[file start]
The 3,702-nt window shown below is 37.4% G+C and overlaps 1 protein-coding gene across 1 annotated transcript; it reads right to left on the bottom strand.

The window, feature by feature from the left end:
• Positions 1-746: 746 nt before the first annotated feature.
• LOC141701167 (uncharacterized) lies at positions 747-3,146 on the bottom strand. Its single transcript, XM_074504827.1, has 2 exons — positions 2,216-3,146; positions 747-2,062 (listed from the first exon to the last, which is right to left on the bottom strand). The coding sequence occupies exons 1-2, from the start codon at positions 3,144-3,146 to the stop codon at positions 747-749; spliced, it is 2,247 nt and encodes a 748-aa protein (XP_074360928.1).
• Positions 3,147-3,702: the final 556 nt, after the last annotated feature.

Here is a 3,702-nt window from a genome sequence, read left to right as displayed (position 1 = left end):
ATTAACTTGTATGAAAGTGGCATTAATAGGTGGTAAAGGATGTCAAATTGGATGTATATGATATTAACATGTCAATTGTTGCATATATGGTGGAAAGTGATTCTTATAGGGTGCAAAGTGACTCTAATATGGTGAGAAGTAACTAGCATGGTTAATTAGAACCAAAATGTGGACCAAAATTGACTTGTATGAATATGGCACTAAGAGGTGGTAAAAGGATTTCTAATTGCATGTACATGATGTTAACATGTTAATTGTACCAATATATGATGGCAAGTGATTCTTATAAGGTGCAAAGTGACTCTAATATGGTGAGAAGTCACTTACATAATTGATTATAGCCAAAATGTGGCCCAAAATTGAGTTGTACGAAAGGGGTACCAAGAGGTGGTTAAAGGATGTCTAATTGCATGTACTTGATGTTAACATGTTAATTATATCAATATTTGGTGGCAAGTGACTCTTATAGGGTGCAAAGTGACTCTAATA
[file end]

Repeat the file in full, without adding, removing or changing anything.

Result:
The 3,702-nt window shown below is 37.4% G+C and overlaps 1 protein-coding gene across 1 annotated transcript; it reads right to left on the bottom strand.

The window, feature by feature from the left end:
• Positions 1-746: 746 nt before the first annotated feature.
• LOC141701167 (uncharacterized) lies at positions 747-3,146 on the bottom strand. Its single transcript, XM_074504827.1, has 2 exons — positions 2,216-3,146; positions 747-2,062 (listed from the first exon to the last, which is right to left on the bottom strand). The coding sequence occupies exons 1-2, from the start codon at positions 3,144-3,146 to the stop codon at positions 747-749; spliced, it is 2,247 nt and encodes a 748-aa protein (XP_074360928.1).
• Positions 3,147-3,702: the final 556 nt, after the last annotated feature.

Here is a 3,702-nt window from a genome sequence, read left to right as displayed (position 1 = left end):
ATTAACTTGTATGAAAGTGGCATTAATAGGTGGTAAAGGATGTCAAATTGGATGTATATGATATTAACATGTCAATTGTTGCATATATGGTGGAAAGTGATTCTTATAGGGTGCAAAGTGACTCTAATATGGTGAGAAGTAACTAGCATGGTTAATTAGAACCAAAATGTGGACCAAAATTGACTTGTATGAATATGGCACTAAGAGGTGGTAAAAGGATTTCTAATTGCATGTACATGATGTTAACATGTTAATTGTACCAATATATGATGGCAAGTGATTCTTATAAGGTGCAAAGTGACTCTAATATGGTGAGAAGTCACTTACATAATTGATTATAGCCAAAATGTGGCCCAAAATTGAGTTGTACGAAAGGGGTACCAAGAGGTGGTTAAAGGATGTCTAATTGCATGTACTTGATGTTAACATGTTAATTATATCAATATTTGGTGGCAAGTGACTCTTATAGGGTGCAAAGTGACTCTAATA